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Casey Herman headshot

The Pace of Change Around ESG May be Changing, But Your Path Shouldn’t

Here are the actions businesses should take to address rising expectations around environmental and other ESG priorities to build trust and mitigate risks.
By Casey Herman

With the Biden administration’s focus on climate risk and the new SEC leadership, we see the likelihood of more robust required disclosure regulations around environmental commitments, human capital disclosures and ESG (environmental, social and governance) reporting increasing. These potential trends may serve to amplify the impact of growing investor and customer expectations that businesses need in order to demonstrate that their purpose is not just words, but actions that benefit all of their stakeholders and their organization.

Companies looking to provide investors and consumers with high-quality data to inform decisions shouldn’t wait for federal mandates around disclosures to begin reporting on ESG. After all, such initiatives are not simply about ticking a regulatory box but creating sustainable business advantages and value. Strategic ESG initiatives are not only good for a company’s stakeholders, its community and our broader society, they are also good for their bottom line.

Businesses have an opportunity to serve as a leading example of how a strategic ESG plan can help mitigate risks, improve the bottom line and build trust with stakeholders. Here are the actions businesses should take to address rising expectations around environmental and other ESG priorities.

Understand climate risks and align ESG efforts with the business strategy

ESG issues are often material to a company’s core strategy and long-term value creation, and many areas within ESG, if not addressed, can expose a company to risks across the environmental, social and governance spectrum. However, a strategic focus on these issues can help alleviate these risks, provide for growth opportunities and build trust with stakeholders by reinforcing that a company is a good corporate steward.

In addition, environmental commitments, such as net zero emissions, and other ESG efforts often require a reshaping of corporate strategy and in turn, a company’s operating and financial model. It’s critical to assess both opportunities and risks to understand the implications of commitments on business growth and identify where reshaping or reinvention is needed.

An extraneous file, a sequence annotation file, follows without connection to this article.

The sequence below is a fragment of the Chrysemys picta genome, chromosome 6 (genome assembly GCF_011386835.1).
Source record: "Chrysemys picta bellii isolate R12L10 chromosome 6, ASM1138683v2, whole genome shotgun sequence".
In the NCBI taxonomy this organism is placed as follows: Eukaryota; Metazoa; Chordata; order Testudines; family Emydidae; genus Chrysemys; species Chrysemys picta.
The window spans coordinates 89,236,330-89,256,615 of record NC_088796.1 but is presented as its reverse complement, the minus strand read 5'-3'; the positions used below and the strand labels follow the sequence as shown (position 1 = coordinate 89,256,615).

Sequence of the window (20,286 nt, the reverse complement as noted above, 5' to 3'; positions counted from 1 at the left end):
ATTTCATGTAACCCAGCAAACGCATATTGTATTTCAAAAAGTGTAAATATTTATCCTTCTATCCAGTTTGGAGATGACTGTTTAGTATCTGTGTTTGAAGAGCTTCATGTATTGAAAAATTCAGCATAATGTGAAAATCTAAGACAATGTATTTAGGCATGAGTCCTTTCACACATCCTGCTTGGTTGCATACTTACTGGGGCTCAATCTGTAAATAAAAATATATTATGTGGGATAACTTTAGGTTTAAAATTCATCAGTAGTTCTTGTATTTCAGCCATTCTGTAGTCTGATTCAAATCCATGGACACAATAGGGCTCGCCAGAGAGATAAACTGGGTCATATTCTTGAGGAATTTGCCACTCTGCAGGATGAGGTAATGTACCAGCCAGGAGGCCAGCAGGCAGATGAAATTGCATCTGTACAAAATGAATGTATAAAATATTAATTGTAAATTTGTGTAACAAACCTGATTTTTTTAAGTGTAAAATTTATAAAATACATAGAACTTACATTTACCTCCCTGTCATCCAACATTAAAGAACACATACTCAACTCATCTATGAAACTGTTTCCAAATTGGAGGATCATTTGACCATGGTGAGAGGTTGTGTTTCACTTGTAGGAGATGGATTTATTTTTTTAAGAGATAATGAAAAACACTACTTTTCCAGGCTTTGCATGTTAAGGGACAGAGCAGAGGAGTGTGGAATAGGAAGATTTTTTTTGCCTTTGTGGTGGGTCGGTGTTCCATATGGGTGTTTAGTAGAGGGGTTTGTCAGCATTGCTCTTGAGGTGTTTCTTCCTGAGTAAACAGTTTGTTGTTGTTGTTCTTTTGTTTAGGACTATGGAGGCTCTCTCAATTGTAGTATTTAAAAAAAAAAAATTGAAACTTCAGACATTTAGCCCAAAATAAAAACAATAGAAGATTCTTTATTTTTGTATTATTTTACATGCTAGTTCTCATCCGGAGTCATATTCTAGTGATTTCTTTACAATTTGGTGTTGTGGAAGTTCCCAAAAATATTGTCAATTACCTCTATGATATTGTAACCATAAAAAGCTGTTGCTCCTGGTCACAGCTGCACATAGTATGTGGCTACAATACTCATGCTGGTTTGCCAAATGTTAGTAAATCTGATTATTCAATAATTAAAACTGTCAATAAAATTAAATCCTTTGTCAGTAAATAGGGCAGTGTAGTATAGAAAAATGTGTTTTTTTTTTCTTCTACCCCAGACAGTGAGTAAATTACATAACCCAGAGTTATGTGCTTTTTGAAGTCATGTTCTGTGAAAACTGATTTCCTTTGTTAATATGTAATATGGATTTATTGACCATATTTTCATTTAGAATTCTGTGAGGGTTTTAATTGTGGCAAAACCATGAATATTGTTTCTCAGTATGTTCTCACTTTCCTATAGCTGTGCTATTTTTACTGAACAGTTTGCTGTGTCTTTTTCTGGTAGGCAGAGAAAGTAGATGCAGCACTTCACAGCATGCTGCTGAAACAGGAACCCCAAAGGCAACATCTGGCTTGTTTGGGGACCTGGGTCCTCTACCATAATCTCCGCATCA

Establish a baseline and reduction target for emissions

ESG commitments need baselines and milestones, and a strong focus on reporting can help companies understand where they are, track progress against goals and better communicate with stakeholders. For net zero commitments around GHG emissions, companies typically assess emissions across their value chain for one year, setting a baseline to track progress in reductions over time. Companies can then look for ways to make changes across geographies, product lines, supply chains, downstream logistics, investment portfolios, product use or end of life disposals to help reach GHG reduction targets.

When tracking and reporting on net zero commitments or any ESG initiative, companies should prioritize the availability, standardization, accuracy and consistency of their data to demonstrate meaningful progress over time and provide a view into how a company compares to its peers. Until regulators provide further guidance on ESG disclosures, businesses can analogize to financial reporting and implement processes and controls to start reporting on ESG.

Assign oversight responsibility

Close oversight from executive leadership, including the board, is essential to ensure that ESG issues are successfully integrated into the business strategy, effectively executed, and accurately and consistently reported to investors and stakeholders. In fact, these challenges are starting to gain attention in the boardroom - 45 percent of directors say these issues were regularly part of their board’s agenda in 2020, compared to 34 percent the year before. In addition, the audit committee may want to consider whether some level of review of ESG disclosures is needed to provide confidence and trust in the quality and transparency of information reported, whether by internal audit or the external auditors.

The Biden administration has made several announcements signaling its commitment to taking on climate change, and with Gary Gensler’s appointment as SEC Chair, the potential for new disclosure requirements is receiving significant attention and debate. Companies should be emboldened by the opportunity, rise to the occasion and address issues across the environmental, social and governance spectrum. The careful management of these essential ESG initiatives can make any business with such a focus a stronger company in the long-run.

Image credit: Bryan G./Unsplash

Casey Herman headshot

Casey Herman is the ESG Leader for PwC US and an Assurance Partner with more than 35 years of experience serving primarily power and utility companies as an auditor and consultant. In his previous role as U.S. Leader for PwC’s Energy, Utilities and Mining Sector he's worked closely with our clients as they navigate the clean-energy transition.

Read more stories by Casey Herman